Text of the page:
Migraine is a common disabling primary headache disorder. Epidemiological studies have documented its high prevalence and high socio-economic and personal impacts. Migraine can be divided into two major sub-types:
Migraine without aura is a clinical syndrome characterised by headache with specific features and associated symptoms. Migraine without aura is the commonest subtype of migraine. It has a higher average attack frequency and is usually more disabling than Migraine with aura. Migraine without aura often has a strict menstrual relationship. Migraine headache is usually frontotemporal.
A. At least 5 attacks fulfilling criteria B-D
B. Headache attacks lasting 4-72 hours (untreated or unsuccessfully treated)
C. Headache has at least two of the following characteristics:
1. unilateral location
2. pulsating quality
3. moderate or severe pain intensity
4. aggravation by or causing avoidance of routine physical activity (eg, walking or climbing stairs)
D. During headache at least one of the following:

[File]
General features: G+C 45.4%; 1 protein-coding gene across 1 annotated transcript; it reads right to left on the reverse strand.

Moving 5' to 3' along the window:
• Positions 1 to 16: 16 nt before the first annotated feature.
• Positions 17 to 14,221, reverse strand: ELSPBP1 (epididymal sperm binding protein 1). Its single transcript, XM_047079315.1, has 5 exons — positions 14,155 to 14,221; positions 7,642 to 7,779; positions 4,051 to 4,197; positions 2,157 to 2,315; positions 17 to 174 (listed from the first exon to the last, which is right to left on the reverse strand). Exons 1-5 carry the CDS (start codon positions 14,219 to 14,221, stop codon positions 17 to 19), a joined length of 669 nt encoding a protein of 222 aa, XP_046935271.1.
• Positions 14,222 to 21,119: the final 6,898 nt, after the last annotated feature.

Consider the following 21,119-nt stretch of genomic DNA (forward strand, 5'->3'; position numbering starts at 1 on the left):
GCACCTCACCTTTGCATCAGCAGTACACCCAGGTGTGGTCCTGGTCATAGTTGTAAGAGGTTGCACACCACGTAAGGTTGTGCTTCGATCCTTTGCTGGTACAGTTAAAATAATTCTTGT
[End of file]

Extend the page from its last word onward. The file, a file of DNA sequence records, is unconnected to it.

1. nausea and/or vomiting
2. photophobia and phonophobia
E. Not attributed to another disorder
When attacks occur on ≥15 days/month for >3 months, it is referred to as chronic migraine, provided there is no history of medication overuse.
Migraine headache is commonly bilateral in young children; an adult pattern of unilateral pain usually emerges in late adolescence or early adult life.
Migraine with aura is primarily characterised by the focal neurological symptoms that usually precede or sometimes accompany the headache. Some patients also experience a premonitory phase, occurring hours or days before the headache, and a headache resolution phase. Premonitory and resolution symptoms include hyperactivity, hypoactivity, depression, craving for particular foods, repetitive yawning and other less typical symptoms reported by some patients.
Recurrent disorder manifesting in attacks of reversible focal neurological symptoms that usually develop gradually over 5-20 minutes and last for less than 60 minutes. Headache with the features of migraine without aura usually follows the aura symptoms. Less commonly, headache lacks migrainous features or is completely absent.
Psychosocial stress, frequent intake of alcoholic beverages, other environmental factors.